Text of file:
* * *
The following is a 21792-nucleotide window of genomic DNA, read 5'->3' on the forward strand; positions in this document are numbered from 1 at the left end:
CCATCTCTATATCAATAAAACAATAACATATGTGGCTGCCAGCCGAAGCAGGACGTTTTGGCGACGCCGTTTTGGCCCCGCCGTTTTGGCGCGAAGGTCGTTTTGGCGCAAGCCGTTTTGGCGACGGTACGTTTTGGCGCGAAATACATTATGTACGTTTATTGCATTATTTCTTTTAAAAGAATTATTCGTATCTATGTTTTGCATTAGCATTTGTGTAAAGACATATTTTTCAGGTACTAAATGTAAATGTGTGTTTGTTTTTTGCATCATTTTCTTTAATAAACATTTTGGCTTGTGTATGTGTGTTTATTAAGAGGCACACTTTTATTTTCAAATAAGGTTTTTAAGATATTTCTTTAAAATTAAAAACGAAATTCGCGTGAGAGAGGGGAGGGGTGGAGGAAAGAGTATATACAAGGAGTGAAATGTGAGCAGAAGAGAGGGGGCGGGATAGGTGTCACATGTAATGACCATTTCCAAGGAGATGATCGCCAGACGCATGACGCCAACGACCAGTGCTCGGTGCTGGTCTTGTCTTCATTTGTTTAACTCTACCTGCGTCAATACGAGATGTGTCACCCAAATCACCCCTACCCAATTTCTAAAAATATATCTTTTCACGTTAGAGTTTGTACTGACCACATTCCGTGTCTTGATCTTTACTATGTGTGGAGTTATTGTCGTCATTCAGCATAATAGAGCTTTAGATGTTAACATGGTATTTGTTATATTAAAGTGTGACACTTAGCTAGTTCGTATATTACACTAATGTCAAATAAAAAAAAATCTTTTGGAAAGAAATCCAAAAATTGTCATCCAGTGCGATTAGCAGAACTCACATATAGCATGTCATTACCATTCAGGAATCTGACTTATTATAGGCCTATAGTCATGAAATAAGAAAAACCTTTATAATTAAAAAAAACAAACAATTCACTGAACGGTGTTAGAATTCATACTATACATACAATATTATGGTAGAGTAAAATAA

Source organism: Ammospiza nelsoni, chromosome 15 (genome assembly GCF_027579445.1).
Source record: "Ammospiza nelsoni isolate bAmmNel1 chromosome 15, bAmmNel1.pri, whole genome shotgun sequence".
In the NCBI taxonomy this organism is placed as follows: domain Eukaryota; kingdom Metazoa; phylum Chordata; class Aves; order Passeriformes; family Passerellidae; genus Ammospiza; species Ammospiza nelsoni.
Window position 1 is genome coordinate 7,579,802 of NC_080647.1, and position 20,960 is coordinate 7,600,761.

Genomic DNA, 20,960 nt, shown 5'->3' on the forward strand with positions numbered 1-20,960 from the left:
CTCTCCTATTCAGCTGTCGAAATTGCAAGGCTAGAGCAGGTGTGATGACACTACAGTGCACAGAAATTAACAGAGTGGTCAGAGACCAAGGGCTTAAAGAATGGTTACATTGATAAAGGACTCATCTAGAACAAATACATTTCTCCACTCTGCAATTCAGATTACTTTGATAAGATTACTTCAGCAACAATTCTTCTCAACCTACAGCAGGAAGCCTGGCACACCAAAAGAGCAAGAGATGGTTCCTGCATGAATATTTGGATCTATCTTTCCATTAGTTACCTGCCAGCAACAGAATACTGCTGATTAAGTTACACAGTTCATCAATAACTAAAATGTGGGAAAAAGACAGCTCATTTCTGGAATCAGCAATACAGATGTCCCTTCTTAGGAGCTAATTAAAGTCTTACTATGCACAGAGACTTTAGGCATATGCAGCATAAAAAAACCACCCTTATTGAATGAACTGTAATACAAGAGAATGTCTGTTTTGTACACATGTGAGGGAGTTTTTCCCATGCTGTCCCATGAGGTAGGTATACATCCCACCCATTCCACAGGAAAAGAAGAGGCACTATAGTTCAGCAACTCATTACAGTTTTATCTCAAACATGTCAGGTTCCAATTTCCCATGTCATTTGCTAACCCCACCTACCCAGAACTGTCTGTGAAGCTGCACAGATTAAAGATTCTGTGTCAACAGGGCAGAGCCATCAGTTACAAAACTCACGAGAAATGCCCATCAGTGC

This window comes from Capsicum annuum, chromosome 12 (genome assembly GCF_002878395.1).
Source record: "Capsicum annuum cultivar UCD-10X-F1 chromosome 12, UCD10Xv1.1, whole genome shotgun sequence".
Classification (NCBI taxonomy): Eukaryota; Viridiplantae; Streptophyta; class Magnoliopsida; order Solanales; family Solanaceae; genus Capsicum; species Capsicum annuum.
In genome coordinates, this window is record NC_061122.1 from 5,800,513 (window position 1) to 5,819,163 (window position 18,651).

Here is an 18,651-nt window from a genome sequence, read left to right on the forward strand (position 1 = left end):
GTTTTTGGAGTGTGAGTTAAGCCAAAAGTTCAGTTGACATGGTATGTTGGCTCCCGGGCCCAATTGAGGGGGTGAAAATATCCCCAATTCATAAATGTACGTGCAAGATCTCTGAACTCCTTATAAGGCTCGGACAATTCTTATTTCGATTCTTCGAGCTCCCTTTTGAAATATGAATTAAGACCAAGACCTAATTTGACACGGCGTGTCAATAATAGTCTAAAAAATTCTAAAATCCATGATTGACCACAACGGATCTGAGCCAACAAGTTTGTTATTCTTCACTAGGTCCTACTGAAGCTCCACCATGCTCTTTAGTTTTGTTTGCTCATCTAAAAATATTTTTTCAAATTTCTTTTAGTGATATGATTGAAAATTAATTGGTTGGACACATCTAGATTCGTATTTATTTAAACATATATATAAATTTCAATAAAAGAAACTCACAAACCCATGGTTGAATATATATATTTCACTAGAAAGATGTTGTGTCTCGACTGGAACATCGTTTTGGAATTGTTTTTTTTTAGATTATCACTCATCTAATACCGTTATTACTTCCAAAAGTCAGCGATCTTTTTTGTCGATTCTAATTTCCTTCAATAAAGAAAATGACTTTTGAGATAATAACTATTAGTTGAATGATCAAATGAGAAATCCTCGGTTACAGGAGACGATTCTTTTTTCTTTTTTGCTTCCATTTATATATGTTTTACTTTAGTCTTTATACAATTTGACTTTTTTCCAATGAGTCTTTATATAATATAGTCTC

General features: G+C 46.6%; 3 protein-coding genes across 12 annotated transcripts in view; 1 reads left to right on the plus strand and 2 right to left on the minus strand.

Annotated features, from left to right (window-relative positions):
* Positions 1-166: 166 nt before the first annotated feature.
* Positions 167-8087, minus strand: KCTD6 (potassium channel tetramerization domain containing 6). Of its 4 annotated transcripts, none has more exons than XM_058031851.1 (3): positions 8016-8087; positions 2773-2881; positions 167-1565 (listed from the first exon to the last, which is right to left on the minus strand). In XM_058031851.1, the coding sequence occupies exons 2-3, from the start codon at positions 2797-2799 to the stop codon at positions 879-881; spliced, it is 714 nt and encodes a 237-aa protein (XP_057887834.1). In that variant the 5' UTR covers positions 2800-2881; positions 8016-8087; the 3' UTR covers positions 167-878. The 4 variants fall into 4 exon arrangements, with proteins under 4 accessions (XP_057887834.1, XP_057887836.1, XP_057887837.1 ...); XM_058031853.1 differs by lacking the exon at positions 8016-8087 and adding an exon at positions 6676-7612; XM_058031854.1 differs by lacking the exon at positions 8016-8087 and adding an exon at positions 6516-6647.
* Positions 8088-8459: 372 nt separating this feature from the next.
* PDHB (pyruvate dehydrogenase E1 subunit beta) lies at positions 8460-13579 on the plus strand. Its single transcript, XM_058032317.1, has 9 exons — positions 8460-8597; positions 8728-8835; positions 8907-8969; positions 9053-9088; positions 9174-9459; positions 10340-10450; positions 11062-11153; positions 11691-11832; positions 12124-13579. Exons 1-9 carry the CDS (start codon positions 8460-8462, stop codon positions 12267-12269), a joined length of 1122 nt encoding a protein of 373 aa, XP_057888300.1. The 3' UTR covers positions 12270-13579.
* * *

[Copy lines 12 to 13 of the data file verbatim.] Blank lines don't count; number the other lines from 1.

In genome coordinates, this window is record NC_061122.1 from 5,800,513 (window position 1) to 5,819,163 (window position 18,651).

Here is an 18,651-nt window from a genome sequence, read left to right on the forward strand (position 1 = left end):